Conway added that while the Marine Corps is comprised of a diverse group of people, he also feels the Corps is much more unified today. 

Kent echoed Conway’s sentiments and said the Montford Point Marines made it possible for diversity to appear at all levels of leadership.

“I am indebted to you because I would not be standing here as the 16th sergeant major of the Marine Corps if you hadn’t paved the way for Marines like me, so thank you,” expressed Kent.

Kent added that the service and contributions of the Montford Point Marines also instilled a deeply-rooted sentiment of loyalty and selflessness within Marines today. 

Kent recalled the story of a Marine squad leader, deployed to Afghanistan, who died trying to save an Afghan policeman during a river crossing.

“That Marine didn’t even know that Afghan policeman,” said Kent.  “That Marine did not even speak the same language.  That Marine just knew he had to do the right thing for that individual.  And the Montford Point Marines paved the way for that young corporal because he was in combat, leading a squad, and he did the right thing.  (They) paved the way, not only for black Marines, but for all Marines.”

To conclude the ceremony, members of the honorary party received an autographed portrait of Johnson, and Averhart accepted a copy of the Senate resolution, which was soon to be displayed at the Montford Point Museum aboard Camp Johnson.

A reception followed the ceremony where attendees had the opportunity to meet the Montford Point Marines like James R. Carter and Ambassador Theodore R. Britton Jr., as well as other members of the MPMA.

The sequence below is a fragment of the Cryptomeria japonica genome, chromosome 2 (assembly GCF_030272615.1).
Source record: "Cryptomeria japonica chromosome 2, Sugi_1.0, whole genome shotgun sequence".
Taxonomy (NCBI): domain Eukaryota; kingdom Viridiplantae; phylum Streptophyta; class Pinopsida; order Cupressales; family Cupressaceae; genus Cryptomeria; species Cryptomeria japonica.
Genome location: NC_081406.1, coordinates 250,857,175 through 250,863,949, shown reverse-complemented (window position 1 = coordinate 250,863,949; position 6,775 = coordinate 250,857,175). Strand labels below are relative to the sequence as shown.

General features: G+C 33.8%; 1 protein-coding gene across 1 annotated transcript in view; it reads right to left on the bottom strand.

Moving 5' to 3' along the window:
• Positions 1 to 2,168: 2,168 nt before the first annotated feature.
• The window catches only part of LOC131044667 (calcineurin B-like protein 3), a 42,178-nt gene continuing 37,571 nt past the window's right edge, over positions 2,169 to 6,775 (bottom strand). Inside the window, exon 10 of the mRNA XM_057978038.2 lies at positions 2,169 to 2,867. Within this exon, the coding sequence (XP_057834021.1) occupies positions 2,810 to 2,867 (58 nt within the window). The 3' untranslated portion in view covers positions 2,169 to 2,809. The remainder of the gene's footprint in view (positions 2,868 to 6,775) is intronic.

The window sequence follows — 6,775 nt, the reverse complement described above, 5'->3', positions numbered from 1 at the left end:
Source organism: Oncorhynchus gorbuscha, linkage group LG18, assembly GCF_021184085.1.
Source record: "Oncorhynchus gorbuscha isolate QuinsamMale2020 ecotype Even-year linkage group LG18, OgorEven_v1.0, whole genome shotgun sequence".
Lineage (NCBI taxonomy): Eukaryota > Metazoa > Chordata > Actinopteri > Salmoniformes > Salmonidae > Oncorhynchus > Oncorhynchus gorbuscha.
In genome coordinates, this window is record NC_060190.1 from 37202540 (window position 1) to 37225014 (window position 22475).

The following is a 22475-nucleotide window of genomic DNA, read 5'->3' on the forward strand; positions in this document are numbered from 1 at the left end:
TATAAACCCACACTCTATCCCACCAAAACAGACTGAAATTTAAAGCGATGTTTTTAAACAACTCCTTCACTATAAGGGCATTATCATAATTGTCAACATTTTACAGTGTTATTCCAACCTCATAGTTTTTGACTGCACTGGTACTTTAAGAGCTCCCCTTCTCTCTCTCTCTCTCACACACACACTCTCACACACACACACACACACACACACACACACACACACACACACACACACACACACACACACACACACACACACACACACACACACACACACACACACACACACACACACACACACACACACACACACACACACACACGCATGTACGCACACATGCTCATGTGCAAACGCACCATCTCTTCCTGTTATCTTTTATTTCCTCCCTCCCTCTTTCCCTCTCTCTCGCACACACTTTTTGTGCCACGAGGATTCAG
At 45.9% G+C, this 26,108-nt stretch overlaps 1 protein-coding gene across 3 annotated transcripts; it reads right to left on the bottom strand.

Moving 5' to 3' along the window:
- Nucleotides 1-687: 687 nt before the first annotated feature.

Carter enlisted in the Marine Corps April 1, 1943 and trained aboard Montford Point Camp before being stationed in Hawaii.  His dream was to be a Marine and to make it possible for others to have the same chance.

“We were not allowed to fight,” explained Carter.  “My legacy is that I had to fight to get into the Marine Corps because I was turned down, and then when they tried to draft me, I refused to go into any other branch of service except the Marine Corps.”

Before Carter got out of the Marine Corps in 1946 as a sergeant major, he spent his career helping his Marines learn to read and write while still strongly advocating civil rights for the African-American Marines.

“I didn’t like my status of being segregated,” explained Carter.  “I thought more of us should be trained to be fighters.  I protested, I wrote letters, I did all kinds of things to advocate better treatment among the unit.  When the war was over, I got out (of the Marine Corps) to better myself and took advantage of the GI bill and went to college and paid for more education.  I’m still a member of the (National Association for the Advancement of Colored People) and all the advocacy groups out there fighting for equality.”

Carter added it was an honor to come back to his old stomping grounds and reunite with his brothers from years ago.

Britton, the honorary consul general, Republic of Albania, enlisted in the Marine Corps Jan. 14, 1944 and later served in Guadalcanal from August 1944 through April 1945.  Another strong advocate for desegregation, Britton said he was glad to be at the ceremony and noticed the senior leadership’s proactive attitude toward equal opportunity.

“This was very meaningful because my feelings about the Marine Corps were somewhat ambivalent,” said Britton. “From the days of segregation, not being allowed to be on the war front, to today – in which the commandant of the Marine Corps himself takes note, and with the sergeant major of the Marine Corps taking note – it’s very meaningful.”

Kent reiterated with complete confidence that the Montford Point Marines’ tireless efforts, sacrifices and deep devotion to duty would continue to shape the Marine Corps and the country for years to come.

“Our former president, Ronald Reagan, said ‘Some people go through their entire lives wondering if they made a difference in the world, but Marines do not have that problem,’” said Kent.  “And I’d like to take that a step (further) today for the Montford Point Marines.  You do not have that problem because you have made a difference in our Corps and in our nation.”

For more information about the Montford Point Marine Association, visit the website